Unearthing city's vibrant past one tiny piece at a time

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THE air was thick with the stench of animals, the din of horses braying and traders raising the volume as they yelled to attract custom.

It was market day and everyone would be vying to get the best prices for their goods in the square surrounded by ale houses.

The rowdy scene would have been typical of market day in the Grassmarket in 18th-century Edinburgh.

As far back as the late 15th century, it is known that the Grassmarket was a thriving place, where corn and livestock were bought and sold several days a week. Yet little was known about what happened in the area before that time – until now.

A city firm of archaeologists has been working on the site alongside contractors excavating the Grassmarket as part of a 5.1 million revamp. Experts from Headland Archaeology, based in Jane Street, have been overseeing excavations since September, and it seems their patience has finally paid off.

Before Christmas, they discovered a horseshoe and a buckle in good condition, thought to be from the late medieval period.

But what has excited experts even more is the discovery, deeper down beneath the cobbles, of four pits containing a handful of burnt animal bones and cereal grains, which point to the existence of a pre-medieval and possibly prehistoric settlement in the area.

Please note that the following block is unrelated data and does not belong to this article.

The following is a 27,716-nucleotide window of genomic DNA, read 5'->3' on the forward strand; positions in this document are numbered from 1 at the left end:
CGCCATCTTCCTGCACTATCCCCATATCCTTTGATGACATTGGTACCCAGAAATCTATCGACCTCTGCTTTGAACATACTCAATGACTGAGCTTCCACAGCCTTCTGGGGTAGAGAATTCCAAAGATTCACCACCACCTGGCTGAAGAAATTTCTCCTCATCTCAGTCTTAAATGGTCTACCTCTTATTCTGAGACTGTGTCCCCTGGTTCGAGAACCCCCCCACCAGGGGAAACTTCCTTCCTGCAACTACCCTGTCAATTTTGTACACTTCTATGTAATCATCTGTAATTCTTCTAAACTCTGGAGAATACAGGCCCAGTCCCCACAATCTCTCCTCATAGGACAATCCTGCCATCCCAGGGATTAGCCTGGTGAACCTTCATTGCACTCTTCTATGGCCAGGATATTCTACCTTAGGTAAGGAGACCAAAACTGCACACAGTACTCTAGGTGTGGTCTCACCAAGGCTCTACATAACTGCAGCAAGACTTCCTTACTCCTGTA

The High Street has long been known to have had residents in early times, but there was not thought to have been settlement in the vicinity of the Grassmarket until the 15th century.

Project manager Simon Stronach explains: "The horseshoe and buckle are interesting. It's quite rare to get a buckle in such good condition. However, we have also found evidence of settlement before that – charred wheat and barley, and bones.

"In most pits we'd expect to find medieval pottery. The fact that we are only finding bone and grain suggests it dates from earlier times. Potentially that's very exciting to see early settlement away from the High Street."

The discovery will not be confirmed until the burnt material undergoes radiocarbon dating, to tell its exact age.

The items are just the latest discovery by the firm, which has been operating from its Edinburgh base for more than a decade.